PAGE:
Another of the primal offspring was Tu, he who personifies war and its attendant evils; he was an important departmental god. In Assyrian myth Tu represented the setting sun and death, while Ra-tum (the setting sun) was god of death in Egypt, and ra tumu denotes the setting sun in eastern Polynesia (Churchill's Easter Island, p. 126).
In opposition to Tu of evil fame we have Rongo, another of the seventy brothers, who personifies peace and the arts of peace, such as agriculture, and all fruits of the earth. Hence Rongo is appealed to in peace-making functions, and by cultivators of food products.
Another member of the family was Tawhirimatea, in whom are personified the winds of space. The personifications of wind number about thirty, each representing a different form. These are known as the Whanau Puhi (the Wind family).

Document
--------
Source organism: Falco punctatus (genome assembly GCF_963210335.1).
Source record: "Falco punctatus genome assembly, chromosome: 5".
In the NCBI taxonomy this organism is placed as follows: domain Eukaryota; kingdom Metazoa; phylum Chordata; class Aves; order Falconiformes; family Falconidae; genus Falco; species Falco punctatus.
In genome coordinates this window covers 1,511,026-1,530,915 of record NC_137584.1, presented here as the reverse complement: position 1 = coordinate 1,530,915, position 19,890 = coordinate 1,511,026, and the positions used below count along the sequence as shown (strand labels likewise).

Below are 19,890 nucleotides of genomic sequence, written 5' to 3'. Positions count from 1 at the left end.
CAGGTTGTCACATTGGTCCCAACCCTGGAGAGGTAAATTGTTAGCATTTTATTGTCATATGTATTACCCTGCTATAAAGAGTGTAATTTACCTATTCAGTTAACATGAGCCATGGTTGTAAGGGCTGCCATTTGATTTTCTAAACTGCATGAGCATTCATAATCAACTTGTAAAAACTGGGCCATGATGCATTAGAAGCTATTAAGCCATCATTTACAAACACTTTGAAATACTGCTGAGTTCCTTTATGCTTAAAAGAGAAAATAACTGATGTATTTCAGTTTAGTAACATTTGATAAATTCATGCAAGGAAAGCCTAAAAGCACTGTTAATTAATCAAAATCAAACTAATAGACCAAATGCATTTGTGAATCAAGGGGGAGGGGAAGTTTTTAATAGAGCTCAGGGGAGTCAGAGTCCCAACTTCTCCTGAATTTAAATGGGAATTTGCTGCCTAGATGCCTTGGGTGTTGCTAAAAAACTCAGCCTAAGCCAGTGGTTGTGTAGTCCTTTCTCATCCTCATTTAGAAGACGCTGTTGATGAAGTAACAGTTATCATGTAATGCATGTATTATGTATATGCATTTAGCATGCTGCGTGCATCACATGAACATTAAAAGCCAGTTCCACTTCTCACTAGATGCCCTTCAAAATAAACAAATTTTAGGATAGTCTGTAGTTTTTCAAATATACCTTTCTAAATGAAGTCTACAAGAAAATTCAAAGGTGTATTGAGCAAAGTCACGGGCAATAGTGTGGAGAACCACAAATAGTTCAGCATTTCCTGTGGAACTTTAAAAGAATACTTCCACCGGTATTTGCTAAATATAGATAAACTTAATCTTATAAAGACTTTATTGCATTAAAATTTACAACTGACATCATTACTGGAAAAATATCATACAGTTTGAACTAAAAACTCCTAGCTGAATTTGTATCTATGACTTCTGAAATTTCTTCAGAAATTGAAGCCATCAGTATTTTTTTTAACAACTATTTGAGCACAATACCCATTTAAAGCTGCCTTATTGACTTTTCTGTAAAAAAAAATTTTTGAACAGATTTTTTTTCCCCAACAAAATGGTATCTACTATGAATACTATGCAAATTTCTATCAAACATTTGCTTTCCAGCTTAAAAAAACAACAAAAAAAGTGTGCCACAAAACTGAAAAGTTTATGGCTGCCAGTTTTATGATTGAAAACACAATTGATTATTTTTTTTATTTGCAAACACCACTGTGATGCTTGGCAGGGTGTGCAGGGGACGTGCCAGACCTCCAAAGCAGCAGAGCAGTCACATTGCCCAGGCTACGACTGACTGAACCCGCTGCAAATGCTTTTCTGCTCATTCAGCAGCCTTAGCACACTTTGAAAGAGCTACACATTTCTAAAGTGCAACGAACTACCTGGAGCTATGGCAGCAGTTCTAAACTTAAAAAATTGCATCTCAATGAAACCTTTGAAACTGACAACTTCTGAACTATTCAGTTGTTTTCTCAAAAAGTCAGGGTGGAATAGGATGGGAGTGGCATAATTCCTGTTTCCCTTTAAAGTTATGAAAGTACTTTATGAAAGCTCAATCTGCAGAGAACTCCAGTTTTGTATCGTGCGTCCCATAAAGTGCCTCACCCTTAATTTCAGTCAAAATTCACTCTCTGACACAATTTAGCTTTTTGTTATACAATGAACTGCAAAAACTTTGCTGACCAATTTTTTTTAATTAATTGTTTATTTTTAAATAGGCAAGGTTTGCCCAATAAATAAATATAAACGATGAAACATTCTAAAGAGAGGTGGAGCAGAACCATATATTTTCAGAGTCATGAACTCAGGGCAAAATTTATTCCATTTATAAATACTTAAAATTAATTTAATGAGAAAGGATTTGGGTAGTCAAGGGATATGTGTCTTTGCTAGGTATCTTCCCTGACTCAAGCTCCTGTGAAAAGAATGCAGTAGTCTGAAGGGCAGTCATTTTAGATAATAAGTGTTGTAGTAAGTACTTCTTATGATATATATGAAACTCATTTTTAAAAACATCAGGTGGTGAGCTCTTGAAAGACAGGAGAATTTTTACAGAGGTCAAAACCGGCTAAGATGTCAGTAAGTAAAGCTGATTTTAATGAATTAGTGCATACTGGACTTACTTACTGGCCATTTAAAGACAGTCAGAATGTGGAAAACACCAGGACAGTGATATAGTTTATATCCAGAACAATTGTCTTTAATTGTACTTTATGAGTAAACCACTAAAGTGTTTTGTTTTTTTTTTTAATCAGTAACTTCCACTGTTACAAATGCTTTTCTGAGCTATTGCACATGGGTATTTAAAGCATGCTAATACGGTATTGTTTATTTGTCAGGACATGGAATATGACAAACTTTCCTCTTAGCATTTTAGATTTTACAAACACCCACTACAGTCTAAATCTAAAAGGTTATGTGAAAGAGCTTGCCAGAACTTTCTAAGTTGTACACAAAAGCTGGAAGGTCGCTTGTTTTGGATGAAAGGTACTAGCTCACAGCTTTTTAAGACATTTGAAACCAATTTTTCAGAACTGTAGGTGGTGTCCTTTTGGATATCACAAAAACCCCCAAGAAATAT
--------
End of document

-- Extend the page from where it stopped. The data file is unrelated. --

Yet another of the brothers is the dread Whiro, he who personifies darkness, death, and evil. In the fierce war that waged between Tane (representing light and life) and Whiro (representing darkness and death) the latter was defeated. Hence he retired to the underworld, where he ever wages war against mankind and drags them down to death, while ever the former Dawn Maid, now Queen of the Underworld, strives against him for the souls of the dead.
In Tangaroa we have the personified form of fish, and he shares with Rona the task of controlling the ocean tides.